Space.com and other news sources reported this morning that a meteor explosion over Russia's Ural Mountains had upstaged the anticipated asteroid due to skim the Earth's surface at 2:25 p.m. ET today. Scientists at NASA and the European Space Agency, discount connection between the event and asteroid 2012 DA14 that will come within approximately 17,150 miles of the planet.
Scientists at Rochester Institute of Technology offer their comments on the surprise meteor explosion:
David Merritt, professor of physics:
It's unlikely, though not impossible, that the Russian meteor is related to 2012 DA14, the asteroid that's passing within the moon's orbit this afternoon. The two events are separated by more than 12 hours, which means that the asteroid and meteor were hundreds of thousands of miles apart-probably on different orbits around the Sun.
Events like these-the meteor, and the near-collision with the asteroid-underscore the need for NASA and other government organizations to put more effort into early detection of potentially hazardous asteroids. Asteroids can be deflected, but only if there is advance warning.
Michael Richmond, professor of physics and director of RIT's Observatory:
At this point, there is still too little quantitative information available for me to estimate the size or mass of the object which caused the sky show over Russia. Based on a statement by Don Yeomans, a NASA researcher who is an expert on these matters-but who also has little information at this point-the object may have been a few meters across; perhaps the size of a car or van.
Objects like this strike the Earth more frequently than one might imagine. A good paper on the subject is "The rate of small impacts on Earth" by Bland, P. A. & Artemieva, N. A., in the journal Meteoritics, vol. 41, Issue 4, p.607-631 (2006). The paper includes a graph which you can find at
This graph shows that objects with a size of a few meters, corresponding to a mass of about 10,000 - 100,000 kilograms, strike the Earth maybe 1-10 times each year. So, the show in Russia is not all that unusual.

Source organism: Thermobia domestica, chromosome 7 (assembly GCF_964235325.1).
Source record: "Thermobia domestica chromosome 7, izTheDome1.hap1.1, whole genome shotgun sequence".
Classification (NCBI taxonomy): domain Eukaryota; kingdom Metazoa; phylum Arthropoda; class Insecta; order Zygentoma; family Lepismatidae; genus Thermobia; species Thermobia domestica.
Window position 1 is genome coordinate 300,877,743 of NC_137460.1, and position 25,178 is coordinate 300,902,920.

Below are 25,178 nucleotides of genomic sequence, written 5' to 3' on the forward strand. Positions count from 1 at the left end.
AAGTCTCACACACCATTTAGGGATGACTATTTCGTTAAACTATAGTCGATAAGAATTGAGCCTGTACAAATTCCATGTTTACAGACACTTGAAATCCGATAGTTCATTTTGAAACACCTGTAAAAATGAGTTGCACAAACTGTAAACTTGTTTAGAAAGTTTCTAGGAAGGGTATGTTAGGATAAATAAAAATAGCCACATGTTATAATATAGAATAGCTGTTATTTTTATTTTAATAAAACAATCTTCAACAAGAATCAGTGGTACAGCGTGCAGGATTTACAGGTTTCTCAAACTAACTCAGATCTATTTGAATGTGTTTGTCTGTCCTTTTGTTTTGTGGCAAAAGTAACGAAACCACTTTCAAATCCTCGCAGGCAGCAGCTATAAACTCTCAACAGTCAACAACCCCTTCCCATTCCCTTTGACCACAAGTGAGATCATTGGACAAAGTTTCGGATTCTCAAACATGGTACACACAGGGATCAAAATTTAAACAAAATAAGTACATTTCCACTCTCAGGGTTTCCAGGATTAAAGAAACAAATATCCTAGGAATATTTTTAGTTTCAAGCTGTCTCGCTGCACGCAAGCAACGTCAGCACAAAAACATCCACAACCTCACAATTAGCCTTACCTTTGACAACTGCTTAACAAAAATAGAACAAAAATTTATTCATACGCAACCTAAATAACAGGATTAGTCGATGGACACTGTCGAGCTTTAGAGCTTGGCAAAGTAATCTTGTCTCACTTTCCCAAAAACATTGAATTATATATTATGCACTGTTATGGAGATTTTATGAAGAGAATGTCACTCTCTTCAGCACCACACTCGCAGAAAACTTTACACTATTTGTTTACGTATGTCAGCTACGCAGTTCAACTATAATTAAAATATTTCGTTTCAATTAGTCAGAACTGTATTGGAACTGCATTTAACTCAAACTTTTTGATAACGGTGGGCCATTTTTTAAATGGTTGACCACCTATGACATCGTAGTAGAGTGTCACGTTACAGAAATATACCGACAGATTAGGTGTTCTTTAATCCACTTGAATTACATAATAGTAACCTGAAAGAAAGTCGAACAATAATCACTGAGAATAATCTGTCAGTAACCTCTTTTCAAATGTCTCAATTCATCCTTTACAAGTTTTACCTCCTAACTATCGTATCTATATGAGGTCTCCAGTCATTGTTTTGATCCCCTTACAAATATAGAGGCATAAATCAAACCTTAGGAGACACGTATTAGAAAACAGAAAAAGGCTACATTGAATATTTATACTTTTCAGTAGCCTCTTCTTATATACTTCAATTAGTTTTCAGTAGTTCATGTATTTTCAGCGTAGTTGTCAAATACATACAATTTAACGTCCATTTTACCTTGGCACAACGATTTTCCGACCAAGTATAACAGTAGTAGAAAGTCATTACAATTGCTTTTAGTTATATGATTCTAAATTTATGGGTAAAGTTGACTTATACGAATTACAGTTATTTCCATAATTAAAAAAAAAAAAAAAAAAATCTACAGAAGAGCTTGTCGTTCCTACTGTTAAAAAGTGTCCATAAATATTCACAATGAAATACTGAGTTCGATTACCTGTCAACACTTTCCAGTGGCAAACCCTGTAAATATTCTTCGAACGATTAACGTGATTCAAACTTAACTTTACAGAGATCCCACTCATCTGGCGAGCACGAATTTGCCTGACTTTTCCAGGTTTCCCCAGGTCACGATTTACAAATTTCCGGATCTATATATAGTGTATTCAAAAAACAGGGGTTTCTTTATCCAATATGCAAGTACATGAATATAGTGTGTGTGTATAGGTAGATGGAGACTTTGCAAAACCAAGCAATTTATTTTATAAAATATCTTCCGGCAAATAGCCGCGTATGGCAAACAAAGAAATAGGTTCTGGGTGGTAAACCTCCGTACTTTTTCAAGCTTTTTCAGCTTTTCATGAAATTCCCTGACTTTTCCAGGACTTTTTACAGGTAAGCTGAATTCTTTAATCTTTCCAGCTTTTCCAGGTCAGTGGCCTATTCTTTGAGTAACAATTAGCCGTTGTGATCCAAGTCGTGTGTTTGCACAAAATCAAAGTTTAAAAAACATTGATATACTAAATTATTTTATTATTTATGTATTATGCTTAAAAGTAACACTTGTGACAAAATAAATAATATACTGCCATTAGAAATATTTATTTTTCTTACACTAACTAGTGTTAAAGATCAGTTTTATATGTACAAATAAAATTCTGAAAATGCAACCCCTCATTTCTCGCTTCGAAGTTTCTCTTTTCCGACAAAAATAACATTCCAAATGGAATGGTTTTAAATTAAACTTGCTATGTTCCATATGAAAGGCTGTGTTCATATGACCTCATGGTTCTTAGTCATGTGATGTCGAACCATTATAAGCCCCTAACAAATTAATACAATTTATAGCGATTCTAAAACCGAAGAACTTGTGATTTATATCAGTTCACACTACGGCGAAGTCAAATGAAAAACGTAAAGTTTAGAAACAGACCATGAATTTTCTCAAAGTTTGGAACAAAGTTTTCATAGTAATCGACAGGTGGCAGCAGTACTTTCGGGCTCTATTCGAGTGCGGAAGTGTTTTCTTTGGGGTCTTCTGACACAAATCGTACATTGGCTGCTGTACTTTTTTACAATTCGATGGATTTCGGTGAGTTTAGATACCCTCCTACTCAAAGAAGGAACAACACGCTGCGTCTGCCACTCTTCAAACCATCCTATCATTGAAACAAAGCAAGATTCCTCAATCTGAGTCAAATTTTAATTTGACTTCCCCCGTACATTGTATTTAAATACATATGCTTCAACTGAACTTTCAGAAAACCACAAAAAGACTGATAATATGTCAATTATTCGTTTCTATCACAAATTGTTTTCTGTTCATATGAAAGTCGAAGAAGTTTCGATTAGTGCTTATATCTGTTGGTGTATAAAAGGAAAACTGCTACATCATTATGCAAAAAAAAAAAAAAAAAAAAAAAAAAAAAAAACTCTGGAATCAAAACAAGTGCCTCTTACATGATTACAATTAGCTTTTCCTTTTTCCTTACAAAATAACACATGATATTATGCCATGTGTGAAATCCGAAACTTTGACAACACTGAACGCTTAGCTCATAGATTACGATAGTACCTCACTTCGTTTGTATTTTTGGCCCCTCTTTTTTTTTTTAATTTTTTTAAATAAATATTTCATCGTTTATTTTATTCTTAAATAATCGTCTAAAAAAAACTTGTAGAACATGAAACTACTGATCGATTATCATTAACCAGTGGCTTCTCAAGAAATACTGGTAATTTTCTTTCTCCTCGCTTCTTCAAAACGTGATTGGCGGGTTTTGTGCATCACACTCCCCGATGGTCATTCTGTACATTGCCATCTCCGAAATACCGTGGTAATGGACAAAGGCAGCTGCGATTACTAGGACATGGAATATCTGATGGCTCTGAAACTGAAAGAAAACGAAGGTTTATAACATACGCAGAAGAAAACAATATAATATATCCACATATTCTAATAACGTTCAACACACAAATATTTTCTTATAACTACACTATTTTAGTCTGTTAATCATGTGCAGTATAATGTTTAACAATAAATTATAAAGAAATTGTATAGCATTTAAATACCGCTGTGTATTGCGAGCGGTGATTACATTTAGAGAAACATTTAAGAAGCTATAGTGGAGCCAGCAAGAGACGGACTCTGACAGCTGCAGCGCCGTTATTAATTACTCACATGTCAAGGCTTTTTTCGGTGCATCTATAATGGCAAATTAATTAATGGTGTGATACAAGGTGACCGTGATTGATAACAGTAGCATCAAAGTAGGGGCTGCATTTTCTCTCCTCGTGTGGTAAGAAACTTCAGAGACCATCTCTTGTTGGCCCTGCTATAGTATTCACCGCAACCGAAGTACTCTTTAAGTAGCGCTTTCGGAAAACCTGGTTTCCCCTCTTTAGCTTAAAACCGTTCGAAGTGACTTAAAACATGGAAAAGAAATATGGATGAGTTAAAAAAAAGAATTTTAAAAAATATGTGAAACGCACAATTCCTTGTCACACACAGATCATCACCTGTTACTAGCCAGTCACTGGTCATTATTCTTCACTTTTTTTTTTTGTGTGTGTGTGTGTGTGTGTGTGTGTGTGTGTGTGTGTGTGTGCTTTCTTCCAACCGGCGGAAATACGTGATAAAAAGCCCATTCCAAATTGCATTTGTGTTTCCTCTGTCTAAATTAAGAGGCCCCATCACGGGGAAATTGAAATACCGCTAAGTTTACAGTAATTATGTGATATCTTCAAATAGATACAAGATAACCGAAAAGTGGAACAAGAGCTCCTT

But it seems unusual because it occurred over a city, so that thousands of people saw it, recorded it, and told others about it. Because it happened over a city, it also broke many windows. Most of the objects like this enter the atmosphere far from any civilization- over the oceans, or forests, or mountains.
This object certainly is unrelated to the asteroid 2012 DA14, which is zipping past the Earth today. That asteroid is coming from the south, whereas this Russian object appeared to be moving from the east to west. Moreover, the Russian object made its closest approach many hours before 2012 DA14 will. At the speeds with which these objects (and the Earth) are moving in their orbits, a separation of many hours corresponds to nearly a million kilometers in space. These arguments are made by astronomer Phil Plait on his blog.
In most cases like this Russian one, the object breaks up in mid-air and only small bits may reach the ground. I have seen comments stating that some fragments entered a frozen lake in Russia, and that some researchers will investigate the region tomorrow, but I wouldn't put much faith into the report yet. There are some cases in which scientists have managed to recover some of the material from a bright fireball, though, and thus we have learned something about the chemical makeup of some meteors.
Brian Koberlein, senior lecturer, School of Physics and Astronomy:
Just a couple of main points up front to get the sensationalism out of the way:
This is not the asteroid (2012 DA14) that makes a close approach later today.
It did not make a huge crater, as some videos floating around claim.
We are not being bombarded by a meteor shower.
- Meteoroid: small chunk of rock (typically sand grain to a few meters in diameter), but not big enough to be an asteroid.
- Meteor: The fireball a meteoroid makes as it is going through the atmosphere (shooting star)
- Meteorite: any chunk of meteoroid that reaches the ground.
This was a meteor that occurred over Chelyabinsk, Russia. It is notable for two main reasons. First, it was quite large. If you've ever seen a shooting star, they tend to be short streaks across the night sky. Those are typically caused by sand-grain sized meteoroids. This was large enough to glow very bright. From the videos it looks like it briefly shone as bright as the sun. I'm not sure of the size. We'll have to triangulate the videos from different vantage points to get an idea of the size. Not tiny, but not huge. The second big factor is that it was caught on several dash cameras, so we have a lot of footage of the meteor.